Do you have “weak” ankles? Suffered multiple ankle sprains in your life? Even the ones you ignored?
Chronic ankle instability is a common condition that can develop after suffering multiple ankle injuries and are often a result of “minor sprains” left untreated or not properly rehabilitated. Many of us “walk off” one or two of these while playing sports in our youth. No big deal, we thought. Unfortunately, these minor tweaks can sneak back up on us years later.
The ankle is a complex joint with a very unique structure. When standing and walking the ankle assists the leg with movement over the foot, and assists the foot with shock absorption for the entire body. To work properly, the ankle depends very heavily on the surrounding muscles and joints.
An injury to your foot or ankle often “alters” your walking for a bit. It may disrupt your balance, or can have profound effects on other parts of your body due to compensations (sore hip anyone?).
When you sprain your ankle, the ligaments (whose job is to hold bone to bone) are stretched or torn. Ligaments do not regenerate or repair themselves, so each additional sprain leads to further stretching and weakening. This is why it is so easy to sprain your ankle over and over again.
After an injury, rehabilitation is so important. The ankle requires stability; and since the ligaments are stretched or torn, the only way to regain joint stability is for muscles to double their duty – function/strength and stability.
Typically, the “giving way” that occurs during a sprain, happens while you’re walking or doing other activities. It is typical for it to happen more frequently on uneven terrain, but can just as easily happen while walking on a smooth surface. In severe cases, it can also happen when you’re just standing.
1) A repeated turning of the ankle, especially on uneven surfaces or when participating in sports
2) Ongoing discomfort within the joint with pain and swelling.
3) The ankle feels wobbly or unstable.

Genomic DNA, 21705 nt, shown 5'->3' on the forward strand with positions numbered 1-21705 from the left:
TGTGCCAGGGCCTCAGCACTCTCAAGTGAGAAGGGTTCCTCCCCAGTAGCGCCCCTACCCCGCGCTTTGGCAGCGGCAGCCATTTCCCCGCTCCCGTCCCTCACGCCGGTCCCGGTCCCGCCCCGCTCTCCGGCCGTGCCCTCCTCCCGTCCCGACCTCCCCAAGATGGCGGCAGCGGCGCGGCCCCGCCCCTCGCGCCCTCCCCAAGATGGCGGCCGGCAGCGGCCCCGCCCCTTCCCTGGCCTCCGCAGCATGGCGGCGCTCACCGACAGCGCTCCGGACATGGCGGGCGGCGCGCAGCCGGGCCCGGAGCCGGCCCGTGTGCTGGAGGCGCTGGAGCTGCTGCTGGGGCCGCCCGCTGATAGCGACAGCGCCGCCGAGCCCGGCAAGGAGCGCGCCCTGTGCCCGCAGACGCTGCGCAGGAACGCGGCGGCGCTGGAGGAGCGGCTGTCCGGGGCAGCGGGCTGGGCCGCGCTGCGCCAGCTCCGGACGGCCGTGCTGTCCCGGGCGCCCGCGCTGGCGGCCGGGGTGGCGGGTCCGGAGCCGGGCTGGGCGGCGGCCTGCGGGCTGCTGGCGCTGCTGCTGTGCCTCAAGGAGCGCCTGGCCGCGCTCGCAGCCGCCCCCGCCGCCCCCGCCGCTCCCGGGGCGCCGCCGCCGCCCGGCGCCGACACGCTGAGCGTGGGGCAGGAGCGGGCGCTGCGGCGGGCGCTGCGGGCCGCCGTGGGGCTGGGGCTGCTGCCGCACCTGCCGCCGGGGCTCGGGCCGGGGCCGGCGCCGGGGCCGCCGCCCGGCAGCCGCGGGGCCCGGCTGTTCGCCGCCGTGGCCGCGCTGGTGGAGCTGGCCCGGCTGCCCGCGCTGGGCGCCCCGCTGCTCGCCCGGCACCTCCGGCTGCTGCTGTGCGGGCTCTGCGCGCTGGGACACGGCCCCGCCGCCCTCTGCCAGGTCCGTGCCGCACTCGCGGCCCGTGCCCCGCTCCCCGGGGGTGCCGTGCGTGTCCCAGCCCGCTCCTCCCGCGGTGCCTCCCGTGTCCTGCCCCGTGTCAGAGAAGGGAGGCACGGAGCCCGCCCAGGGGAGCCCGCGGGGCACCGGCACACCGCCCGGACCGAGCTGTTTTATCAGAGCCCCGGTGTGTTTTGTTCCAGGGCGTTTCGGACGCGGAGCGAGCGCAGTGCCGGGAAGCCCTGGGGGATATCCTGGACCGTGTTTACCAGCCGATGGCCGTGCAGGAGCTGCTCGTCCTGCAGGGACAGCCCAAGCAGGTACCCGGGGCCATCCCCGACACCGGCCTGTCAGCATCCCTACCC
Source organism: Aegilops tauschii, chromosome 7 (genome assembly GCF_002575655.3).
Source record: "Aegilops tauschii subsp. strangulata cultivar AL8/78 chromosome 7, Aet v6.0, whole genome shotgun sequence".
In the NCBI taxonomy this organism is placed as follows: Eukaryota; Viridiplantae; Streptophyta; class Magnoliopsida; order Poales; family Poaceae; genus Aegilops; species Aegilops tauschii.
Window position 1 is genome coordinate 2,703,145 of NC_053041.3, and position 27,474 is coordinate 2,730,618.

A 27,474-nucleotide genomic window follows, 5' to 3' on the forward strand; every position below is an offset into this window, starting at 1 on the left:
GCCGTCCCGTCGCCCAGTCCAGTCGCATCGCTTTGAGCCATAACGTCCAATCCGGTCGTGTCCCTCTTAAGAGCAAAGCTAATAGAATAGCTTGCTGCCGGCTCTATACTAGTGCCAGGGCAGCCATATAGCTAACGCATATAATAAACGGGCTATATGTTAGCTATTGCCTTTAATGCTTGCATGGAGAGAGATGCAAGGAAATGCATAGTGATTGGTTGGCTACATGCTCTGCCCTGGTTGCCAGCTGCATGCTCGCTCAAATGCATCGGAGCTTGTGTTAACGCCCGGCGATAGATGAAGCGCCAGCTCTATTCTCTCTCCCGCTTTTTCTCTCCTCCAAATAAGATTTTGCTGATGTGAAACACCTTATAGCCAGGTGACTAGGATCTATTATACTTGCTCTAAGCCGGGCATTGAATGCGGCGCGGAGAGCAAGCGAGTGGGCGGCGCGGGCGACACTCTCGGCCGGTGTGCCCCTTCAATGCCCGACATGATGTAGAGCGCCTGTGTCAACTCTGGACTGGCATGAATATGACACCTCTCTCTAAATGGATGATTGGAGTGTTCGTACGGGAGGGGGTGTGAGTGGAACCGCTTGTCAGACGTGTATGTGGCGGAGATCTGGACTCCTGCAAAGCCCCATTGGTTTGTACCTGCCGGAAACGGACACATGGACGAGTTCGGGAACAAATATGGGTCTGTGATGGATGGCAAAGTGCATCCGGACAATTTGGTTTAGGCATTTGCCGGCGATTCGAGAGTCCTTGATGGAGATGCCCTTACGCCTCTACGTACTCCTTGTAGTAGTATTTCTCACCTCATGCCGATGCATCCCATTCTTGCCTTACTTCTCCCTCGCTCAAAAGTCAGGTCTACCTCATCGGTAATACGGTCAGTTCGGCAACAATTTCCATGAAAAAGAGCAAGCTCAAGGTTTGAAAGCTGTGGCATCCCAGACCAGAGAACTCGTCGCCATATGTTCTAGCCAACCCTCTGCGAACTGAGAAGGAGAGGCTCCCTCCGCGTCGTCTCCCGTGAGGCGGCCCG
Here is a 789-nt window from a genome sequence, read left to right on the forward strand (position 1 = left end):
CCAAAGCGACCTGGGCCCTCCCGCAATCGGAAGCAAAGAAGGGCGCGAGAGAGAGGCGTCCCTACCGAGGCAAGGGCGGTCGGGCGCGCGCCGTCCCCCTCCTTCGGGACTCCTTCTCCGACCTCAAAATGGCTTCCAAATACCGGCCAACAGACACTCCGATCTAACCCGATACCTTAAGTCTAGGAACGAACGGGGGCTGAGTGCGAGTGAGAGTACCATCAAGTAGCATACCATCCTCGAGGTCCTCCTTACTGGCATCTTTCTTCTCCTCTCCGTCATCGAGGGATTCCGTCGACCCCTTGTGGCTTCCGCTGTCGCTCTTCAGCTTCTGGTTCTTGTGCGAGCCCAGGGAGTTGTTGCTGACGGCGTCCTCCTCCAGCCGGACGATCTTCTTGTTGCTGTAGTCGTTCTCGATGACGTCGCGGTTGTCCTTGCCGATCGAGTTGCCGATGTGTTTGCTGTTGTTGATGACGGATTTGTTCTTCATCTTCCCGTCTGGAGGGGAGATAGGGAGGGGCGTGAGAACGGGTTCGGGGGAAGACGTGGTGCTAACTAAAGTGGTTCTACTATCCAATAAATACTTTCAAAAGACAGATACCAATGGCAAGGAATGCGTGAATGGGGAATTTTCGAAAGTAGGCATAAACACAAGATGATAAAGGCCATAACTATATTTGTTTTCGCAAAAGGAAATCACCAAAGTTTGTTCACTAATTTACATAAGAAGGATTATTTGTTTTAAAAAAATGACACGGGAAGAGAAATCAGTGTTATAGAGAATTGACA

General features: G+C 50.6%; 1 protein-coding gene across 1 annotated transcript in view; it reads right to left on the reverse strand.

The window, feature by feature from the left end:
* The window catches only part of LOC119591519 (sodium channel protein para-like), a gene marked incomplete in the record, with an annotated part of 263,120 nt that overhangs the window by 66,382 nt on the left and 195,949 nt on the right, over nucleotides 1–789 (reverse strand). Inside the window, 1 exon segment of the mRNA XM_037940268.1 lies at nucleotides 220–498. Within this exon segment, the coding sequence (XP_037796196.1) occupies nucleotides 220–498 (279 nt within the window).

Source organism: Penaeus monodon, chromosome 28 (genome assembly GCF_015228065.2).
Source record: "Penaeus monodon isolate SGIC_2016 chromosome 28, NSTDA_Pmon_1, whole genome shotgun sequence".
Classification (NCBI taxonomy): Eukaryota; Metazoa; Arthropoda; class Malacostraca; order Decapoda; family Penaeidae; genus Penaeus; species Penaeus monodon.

How can we help?
Custom foot orthotics incorporate your anatomical structure, and promote the function of the joint effectively. Proprioception and balance are essential, and when ankle instability is high, assistance from an external source can help the foot and ankle remember the desired motor pattern of the muscles.
Custom orthotics can also reduce the lateral spill and turning over of the ankle by ensuring the lateral forefoot balance is even to promote forward motion through the 1st and 2nd toe, and not off the outside of the foot.
Higher cut footwear (shoes that allow you to sit deeper) can improve your proprioception and increase the sensory stability of the ankle. Confidence with each step maintains activity and reduces symptoms related to immobility.
Compression socks that end just below the knee can promote healthy fluid movement and reduce stagnant swelling present from repeated trauma. Fluid build-up can restrict joint movement and cause stiffness, impact muscle function and performance. (How can those muscles do their job if they are over run by swelling?)
Compression socks will help move the fluid from the foot/ankle and up the leg to the pump in the calf. From there, each step or muscle contraction pumps the fluid back up the body to be recycled.
Bracing is another option that allows for the ankle to be functional and protected during activity. There are different types of braces, sleeves, wraps and boots that can be effective in reducing injury. One of our favourites is the ASO Ankle Brace. The option to have more or less support is available. The boot design with lacing accommodates different foot shapes and sizes. The ankle cuff caps off the support by stabilizing the tibia and fibula and the long flexors and extensors contributing to ankle function.
Let us help your ankles! Give us a call today to book an appointment.